Chicken Little: Don’t go to a Chiropractor – They’ll give you a stroke

Over the weeks since I started my blog I have been talking about differing aspects of chiropractic care, back pain and building a picture of what chiropractic care is about and trends in healthcare. There is one aspect of chiropractic treatment that has always prompted controversy-namely chiropractic treatment as a causation of a stroke.

Like Chicken Little, knocked on the head by a falling acorn and suddenly the sky was falling down – things are not as bad as they seem.

Neck pain is no laughing matter. The pain from inflammation of the joints can be excruciating and unrelenting. Chiropractic treatment offers a solution to neck pain but it doesn’t come without risks.


In simple terms, part of the blood supply to the base of the brain travels through carefully designed channels at the side of the neck vertebrae. A carefully crafted chiropractic adjustment to the joints of the neck vertebrae carries a risk estimating from 1-4 incidences per million manipulations of a resulting stroke. Medicine claims it is the force of a chiropractic adjustment that causes a tearing of the artery. In essence, it has never been proved that chiropractic manipulations cause a stroke. It is a hypothetical risk. In some people there may be a pre-existing weakness in the artery of some  that is almost impossible to determine. Indeed, incidences of a stroke have also been reported occurring in individuals who bend and torque their neck backwards while having their hair washed at a hairdressing salon.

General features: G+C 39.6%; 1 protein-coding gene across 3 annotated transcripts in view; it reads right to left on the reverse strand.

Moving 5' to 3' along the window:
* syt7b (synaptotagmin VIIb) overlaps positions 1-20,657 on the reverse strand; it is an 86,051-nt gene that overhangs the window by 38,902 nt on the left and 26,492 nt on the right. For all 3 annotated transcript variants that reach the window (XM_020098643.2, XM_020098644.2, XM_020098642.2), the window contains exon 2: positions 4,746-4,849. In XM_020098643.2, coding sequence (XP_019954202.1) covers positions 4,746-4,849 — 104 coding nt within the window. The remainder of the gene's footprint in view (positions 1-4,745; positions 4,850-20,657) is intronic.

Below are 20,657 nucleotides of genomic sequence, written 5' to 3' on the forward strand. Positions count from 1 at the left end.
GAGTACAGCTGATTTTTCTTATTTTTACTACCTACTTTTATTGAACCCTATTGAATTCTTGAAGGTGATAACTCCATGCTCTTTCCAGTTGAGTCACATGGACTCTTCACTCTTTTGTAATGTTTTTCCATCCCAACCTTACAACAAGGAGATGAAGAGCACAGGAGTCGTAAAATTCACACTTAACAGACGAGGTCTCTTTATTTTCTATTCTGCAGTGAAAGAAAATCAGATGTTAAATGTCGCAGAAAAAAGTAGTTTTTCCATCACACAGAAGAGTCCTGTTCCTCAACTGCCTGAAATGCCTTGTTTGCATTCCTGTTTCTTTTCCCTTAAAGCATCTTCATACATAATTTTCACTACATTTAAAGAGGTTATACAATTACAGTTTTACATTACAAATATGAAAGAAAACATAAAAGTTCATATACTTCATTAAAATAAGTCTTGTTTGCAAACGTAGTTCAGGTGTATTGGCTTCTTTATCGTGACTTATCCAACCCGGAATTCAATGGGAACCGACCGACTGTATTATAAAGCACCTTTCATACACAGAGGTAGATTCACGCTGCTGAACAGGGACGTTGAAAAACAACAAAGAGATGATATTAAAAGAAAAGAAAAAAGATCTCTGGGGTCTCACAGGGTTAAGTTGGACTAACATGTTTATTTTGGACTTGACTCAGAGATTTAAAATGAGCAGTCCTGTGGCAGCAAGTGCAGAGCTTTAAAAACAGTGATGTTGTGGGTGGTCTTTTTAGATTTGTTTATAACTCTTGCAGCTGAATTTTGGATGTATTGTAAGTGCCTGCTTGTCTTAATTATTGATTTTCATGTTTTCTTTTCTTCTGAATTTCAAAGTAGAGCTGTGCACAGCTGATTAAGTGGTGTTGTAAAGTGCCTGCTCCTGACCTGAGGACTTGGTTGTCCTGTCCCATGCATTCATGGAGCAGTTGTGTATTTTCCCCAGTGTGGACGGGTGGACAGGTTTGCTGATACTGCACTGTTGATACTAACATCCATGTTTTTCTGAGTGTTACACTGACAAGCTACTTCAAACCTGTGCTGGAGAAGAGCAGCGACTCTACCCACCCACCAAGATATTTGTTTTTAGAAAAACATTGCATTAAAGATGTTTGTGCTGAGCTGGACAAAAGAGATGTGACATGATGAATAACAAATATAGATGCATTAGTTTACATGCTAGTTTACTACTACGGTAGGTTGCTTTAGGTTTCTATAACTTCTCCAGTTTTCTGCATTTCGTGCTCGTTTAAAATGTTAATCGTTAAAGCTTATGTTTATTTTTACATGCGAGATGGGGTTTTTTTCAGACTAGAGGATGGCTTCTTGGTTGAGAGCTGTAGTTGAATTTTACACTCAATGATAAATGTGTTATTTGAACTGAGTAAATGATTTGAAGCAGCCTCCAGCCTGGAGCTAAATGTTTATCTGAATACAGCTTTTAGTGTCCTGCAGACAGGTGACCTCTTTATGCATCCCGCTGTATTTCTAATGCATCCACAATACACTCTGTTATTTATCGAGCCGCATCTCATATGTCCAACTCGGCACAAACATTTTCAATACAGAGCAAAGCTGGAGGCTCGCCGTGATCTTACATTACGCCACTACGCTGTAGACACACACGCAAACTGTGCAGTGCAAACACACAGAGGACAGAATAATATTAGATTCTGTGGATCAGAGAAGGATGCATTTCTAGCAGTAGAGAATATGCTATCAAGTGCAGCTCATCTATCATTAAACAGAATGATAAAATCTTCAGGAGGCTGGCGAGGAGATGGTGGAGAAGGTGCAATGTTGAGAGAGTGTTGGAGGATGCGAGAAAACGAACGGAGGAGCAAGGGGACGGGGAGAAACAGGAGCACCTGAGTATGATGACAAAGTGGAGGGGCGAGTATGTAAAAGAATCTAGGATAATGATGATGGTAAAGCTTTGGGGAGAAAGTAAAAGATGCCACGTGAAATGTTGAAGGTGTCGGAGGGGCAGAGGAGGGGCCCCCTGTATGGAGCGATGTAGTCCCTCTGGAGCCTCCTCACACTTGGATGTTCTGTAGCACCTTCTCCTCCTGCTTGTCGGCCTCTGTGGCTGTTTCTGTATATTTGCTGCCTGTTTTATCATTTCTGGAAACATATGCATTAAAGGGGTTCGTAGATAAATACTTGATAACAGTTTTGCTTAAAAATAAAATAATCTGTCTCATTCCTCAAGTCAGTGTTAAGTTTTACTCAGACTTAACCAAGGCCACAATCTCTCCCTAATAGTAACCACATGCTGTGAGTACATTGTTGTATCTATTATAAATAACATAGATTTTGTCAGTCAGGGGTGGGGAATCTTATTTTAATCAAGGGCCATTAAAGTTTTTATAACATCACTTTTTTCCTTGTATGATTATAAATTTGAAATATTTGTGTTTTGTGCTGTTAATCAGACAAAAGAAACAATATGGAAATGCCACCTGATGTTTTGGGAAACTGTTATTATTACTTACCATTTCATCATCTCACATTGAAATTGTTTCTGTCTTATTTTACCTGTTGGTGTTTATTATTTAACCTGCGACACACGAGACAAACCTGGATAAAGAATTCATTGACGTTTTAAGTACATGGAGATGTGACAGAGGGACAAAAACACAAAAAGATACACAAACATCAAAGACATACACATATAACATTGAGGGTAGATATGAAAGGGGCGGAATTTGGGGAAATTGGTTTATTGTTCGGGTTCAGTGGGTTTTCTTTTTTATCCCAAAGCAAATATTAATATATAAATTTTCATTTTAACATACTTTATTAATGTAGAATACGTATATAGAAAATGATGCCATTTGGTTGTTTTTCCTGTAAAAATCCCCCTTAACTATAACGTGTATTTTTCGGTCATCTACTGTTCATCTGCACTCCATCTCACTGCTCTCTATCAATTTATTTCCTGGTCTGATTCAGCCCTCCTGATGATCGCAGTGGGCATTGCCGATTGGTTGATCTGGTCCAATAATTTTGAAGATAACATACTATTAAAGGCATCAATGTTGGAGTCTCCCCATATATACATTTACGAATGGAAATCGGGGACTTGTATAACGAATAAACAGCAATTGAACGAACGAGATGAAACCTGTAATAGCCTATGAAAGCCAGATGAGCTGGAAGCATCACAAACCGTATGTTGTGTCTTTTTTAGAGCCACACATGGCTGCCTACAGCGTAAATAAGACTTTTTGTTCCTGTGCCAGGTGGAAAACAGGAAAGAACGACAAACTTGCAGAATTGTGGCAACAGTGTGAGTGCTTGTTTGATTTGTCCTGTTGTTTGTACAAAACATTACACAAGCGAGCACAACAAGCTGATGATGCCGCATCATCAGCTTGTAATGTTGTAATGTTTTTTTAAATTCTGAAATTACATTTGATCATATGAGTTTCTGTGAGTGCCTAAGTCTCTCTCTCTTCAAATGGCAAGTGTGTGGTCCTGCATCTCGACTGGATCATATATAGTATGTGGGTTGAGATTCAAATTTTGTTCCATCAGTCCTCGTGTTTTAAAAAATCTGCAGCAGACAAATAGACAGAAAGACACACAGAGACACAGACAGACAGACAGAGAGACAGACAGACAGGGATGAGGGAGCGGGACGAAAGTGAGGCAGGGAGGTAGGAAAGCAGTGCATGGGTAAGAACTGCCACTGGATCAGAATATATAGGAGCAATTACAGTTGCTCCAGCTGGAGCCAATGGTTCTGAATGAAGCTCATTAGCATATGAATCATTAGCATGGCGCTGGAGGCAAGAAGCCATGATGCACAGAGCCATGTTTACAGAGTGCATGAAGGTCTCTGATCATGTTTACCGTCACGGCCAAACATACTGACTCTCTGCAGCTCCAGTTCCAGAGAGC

Incidences of stroke occuring while having hair washed at hairdressing salons.

Incidences have been reported of a stroke occurring while having hair washed at hairdressing salons.

Chiropractors have known about the risk of stroke with neck manipulations and there is always a trade off in increasing patient anxiety and tension once they have been told of the risks. I for one, always inform my patients of the risks of a stroke before I manipulate any neck joints. I like to feel that the patient is involved and informed at each stage of their care of any potential risks as well as benefits. Anything less is avoiding a duty of care to each patient.

To put it in perspective, you are far more likely to be hit by a car twice as a pedestrian walking across the road than suffering a stroke at the hands of a Chiropractor. For some the risks are too great, they have probably convinced themselves that they will be that one exception. Like the children’s narrative story

Don't be Chicken Little, Don't be afraid. The sky is not falling down!

Don’t be Chicken Little, Don’t be afraid. The sky is not falling down!

with a moral at the end: Don’t be Chicken Little, don’t be afraid, the sky is not falling down.